Freehouse needs focus and fine tuning

The newest Blue Plate restaurant tries to accommodate too wide an audience

Freehouse needs focus and fine tuning

Check out our photos of the Freehouse...

The Freehouse, a North Loop newcomer and the latest venture of the Blue Plate restaurant group, received a significant amount of attention in its first few weeks, none of it to do with food or atmosphere. Instead the early buzz was all about the Freehouse charging $7 for tallboy "guest cans" of Coors Light, PBR, and Bud Light — significantly more than you'd pay for a silver bullet at any other non-stadium or arena bar in the Twin Cities.

The short-lived gimmick hammered home the focal point of the Freehouse's concept — that they're brewing their own beer, a gutsy move when you're practically on Fulton's doorstep — but was abandoned not long after owner Stephanie Shimp justified the pricy guest can amid a steady stream of incredulous tweets. "Why would anyone even 'want' a National brand at a local brewery!" she tweeted. Shimp must have weighed the answers to her own Twitter musing, because as of our visits, the Freehouse has done away with those guest cans and mega-brewery brands altogether, and left only options from more respected, comparatively mid-sized breweries like TallGrass and Widmer.

Well executed pork rillettes boast a smoky and rich flavor worth exploring
Alma Guzman for City Pages
Well executed pork rillettes boast a smoky and rich flavor worth exploring


701 N. Washington Ave., Minneapolis
starters $8-$14; entrees $14-$24

The responsive (or perhaps defensive) move was a wise one, an indication that the owners are listening to feedback. If they continue to do so and fine-tune their focus, the Freehouse could be and really, might already be, the best family-friendly option in the area. (They have a separate kids' menu, drawing pads at the tables, and offer straws and covers for glasses.) But in its current state, the Freehouse is only halfway there: unsure whether its concept is that of upscale diner, neighborhood gastropub, or hipster cocktail bar, and about halfway there on the execution of the food.

It's very seldom that a multi-page, multi-sectioned menu is a good omen, and even with seven other restaurants under Blue Plate's belt, it's an awful lot to expect that a kitchen will produce refined, classic dishes like oysters mignonette and bone marrow on toast just as well as bar food like chicken wings (or, as they are called here, chix waangs) and cheese curds. At any given time they're also roasting chicken on a spit over an open flame; flipping pancakes and poaching eggs for a number of breakfast dishes; or simmering a vegan version of pho that our server, a self-described junkie of the Vietnamese dish, actually steered us away from ordering, admitting, "It's not my favorite, but it's better if you add a lot of hot sauce and other stuff to it."

At every turn the Freehouse is looking to accommodate as wide an audience as possible by attempting to do it all, which would be admirable were it not for the fact that too often the food just comes up short. Steaks and standard beef burgers were unevenly cooked with dry edges and cold centers; vegetable sides of cauliflower and Brussels sprouts were either unpleasantly mushy or so "al dente" they had to be cut with a knife; and the potato gnocchi and pierogi shells were strangely tough and chewy.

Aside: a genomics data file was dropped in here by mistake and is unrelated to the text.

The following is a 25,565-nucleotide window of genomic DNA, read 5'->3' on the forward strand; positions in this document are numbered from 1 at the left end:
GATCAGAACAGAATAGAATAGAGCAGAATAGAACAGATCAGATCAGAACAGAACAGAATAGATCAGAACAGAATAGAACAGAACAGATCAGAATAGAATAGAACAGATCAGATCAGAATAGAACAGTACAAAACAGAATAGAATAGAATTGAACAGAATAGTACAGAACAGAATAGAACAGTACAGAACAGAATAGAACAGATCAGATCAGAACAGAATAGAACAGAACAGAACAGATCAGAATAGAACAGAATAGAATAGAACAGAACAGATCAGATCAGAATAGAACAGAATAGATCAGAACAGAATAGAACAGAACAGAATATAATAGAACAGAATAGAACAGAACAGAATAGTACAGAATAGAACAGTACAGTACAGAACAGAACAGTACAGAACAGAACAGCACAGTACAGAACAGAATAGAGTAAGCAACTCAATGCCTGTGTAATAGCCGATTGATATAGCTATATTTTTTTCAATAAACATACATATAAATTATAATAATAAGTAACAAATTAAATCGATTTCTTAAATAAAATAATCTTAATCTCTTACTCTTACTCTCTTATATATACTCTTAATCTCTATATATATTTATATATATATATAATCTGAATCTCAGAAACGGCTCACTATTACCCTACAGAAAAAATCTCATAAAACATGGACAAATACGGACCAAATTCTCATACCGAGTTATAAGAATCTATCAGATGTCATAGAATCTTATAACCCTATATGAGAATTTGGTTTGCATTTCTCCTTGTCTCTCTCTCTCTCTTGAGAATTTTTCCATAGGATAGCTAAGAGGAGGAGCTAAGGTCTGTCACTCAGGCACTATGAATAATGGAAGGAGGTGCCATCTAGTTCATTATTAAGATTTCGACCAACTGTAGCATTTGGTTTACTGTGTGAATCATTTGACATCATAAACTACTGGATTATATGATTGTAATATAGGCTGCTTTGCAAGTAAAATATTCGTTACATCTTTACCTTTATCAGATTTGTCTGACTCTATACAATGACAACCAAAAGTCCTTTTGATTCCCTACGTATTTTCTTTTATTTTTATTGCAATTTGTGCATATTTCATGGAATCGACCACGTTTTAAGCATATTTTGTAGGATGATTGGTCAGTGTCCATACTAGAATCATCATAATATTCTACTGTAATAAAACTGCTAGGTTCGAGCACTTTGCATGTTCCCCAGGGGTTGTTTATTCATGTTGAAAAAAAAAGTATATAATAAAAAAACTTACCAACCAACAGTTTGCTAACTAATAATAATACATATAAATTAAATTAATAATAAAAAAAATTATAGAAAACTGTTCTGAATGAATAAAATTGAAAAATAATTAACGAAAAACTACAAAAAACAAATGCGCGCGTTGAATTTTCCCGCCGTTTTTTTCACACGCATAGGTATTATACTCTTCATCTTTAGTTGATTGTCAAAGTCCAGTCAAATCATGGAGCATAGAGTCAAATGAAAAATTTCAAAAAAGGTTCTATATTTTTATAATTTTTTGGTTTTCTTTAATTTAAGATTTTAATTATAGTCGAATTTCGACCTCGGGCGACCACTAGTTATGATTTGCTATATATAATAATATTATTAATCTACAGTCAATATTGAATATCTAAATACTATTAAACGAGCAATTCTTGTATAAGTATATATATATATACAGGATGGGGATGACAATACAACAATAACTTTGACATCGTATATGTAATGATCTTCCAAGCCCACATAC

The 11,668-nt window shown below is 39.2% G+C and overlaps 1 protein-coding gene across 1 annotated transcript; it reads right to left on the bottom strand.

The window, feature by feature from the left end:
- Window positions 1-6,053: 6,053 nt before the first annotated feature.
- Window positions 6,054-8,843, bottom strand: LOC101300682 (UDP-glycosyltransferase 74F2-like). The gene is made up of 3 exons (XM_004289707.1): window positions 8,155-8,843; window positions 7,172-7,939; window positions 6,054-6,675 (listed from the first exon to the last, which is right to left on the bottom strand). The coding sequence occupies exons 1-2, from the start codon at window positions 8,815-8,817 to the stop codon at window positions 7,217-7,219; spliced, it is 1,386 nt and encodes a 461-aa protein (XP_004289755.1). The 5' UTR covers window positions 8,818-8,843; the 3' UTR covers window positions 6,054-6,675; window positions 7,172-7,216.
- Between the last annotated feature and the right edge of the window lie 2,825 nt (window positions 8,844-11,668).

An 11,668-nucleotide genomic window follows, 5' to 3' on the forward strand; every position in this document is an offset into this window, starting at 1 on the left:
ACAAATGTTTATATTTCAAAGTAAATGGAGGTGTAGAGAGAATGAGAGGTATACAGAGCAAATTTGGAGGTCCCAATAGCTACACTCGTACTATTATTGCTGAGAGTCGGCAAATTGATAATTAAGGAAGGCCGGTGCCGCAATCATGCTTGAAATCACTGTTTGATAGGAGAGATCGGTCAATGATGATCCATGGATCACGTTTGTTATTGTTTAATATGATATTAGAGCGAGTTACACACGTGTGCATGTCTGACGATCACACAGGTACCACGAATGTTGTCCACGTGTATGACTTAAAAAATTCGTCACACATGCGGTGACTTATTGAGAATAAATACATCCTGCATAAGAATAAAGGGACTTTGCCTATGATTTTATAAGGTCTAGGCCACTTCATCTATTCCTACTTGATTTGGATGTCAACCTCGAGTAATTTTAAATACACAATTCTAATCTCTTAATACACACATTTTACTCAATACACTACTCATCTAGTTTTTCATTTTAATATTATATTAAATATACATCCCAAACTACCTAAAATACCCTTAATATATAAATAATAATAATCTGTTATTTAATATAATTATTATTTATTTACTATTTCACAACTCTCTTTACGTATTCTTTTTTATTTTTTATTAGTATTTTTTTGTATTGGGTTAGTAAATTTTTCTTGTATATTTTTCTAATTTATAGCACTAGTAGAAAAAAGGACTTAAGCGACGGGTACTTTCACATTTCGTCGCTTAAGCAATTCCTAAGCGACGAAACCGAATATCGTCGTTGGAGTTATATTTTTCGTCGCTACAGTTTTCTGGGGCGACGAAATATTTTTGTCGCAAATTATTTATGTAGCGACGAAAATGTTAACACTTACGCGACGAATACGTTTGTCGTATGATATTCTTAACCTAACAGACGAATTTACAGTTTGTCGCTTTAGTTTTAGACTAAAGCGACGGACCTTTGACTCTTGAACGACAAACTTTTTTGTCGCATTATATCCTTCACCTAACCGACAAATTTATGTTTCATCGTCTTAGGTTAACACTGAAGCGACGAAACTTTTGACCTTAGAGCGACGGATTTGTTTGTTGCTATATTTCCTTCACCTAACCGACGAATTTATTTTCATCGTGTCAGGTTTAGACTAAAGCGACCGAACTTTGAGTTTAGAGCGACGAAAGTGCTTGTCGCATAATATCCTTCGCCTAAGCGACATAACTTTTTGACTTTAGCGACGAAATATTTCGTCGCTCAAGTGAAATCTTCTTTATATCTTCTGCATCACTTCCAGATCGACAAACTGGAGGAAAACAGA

That said, the successful dishes piqued our interest in the Freehouse's possible future. If rabbit is going to be the next big thing in protein, this Kentucky-fried version is a wonderful introduction for the uninitiated. Though the meat itself could have benefited from an extra little infusion of flavor, it was moist and not at all gamey, and the exterior crust was crisp, nicely salted, and just a tad sweet from flirting with the pool of maple and hot chile sauce on the plate. The side of skin-on mashed potatoes passed muster, and the still-crunchy fennel slaw provided some nice textural contrast, but the mound of wilted Swiss chard was overpoweringly vinegary and lacked the bitter depth usually provided by braised greens. A smaller amount of that same green side, however, actually worked fine on the pork belly Benedict, effectively cutting through the richness of the egg yolk, Hollandaise, and the delicious fatty meat to balance everything out quite nicely. Also noteworthy in this dish were the super crisp, miraculously un-greasy, very well-seasoned hashbrowns — not an easy thing to find in these parts.

Check out our photos of the Freehouse...

Most all of the offerings in the "jars" section of the menu — little potted meats and other spreads — were crowd-pleasing. The Toast Skagen, made simply with thinned sour cream, dill, and chopped poached shrimp, was lemony and bright, a bundle of clean Scandinavian flavors spread on toasted brown bread made in-house with leftover brewing grains. We also liked the pork rillettes, smoky and rich against the crispy slices of baguette, offset by the sharpness of the mustard and cornichon. All the pots seemed to pair naturally with the Freehouse's beers too, which makes sense as most of them included some brew element. This idea is carried out well in other places on the Freehouse's menu: Kolsch batter on the fish and chips, hops-infused hummus, stout butter melted into a burger patty, and brew grains in the surprisingly light, marmalade-glazed pancakes as well as in the vegetarian burger, which achieved a nice crispness on the patty, but needed something a little creamier than romesco sauce to finish it. The integration of the house beer and brewing ingredients is one of the gimmicks the Freehouse should definitely continue to highlight.

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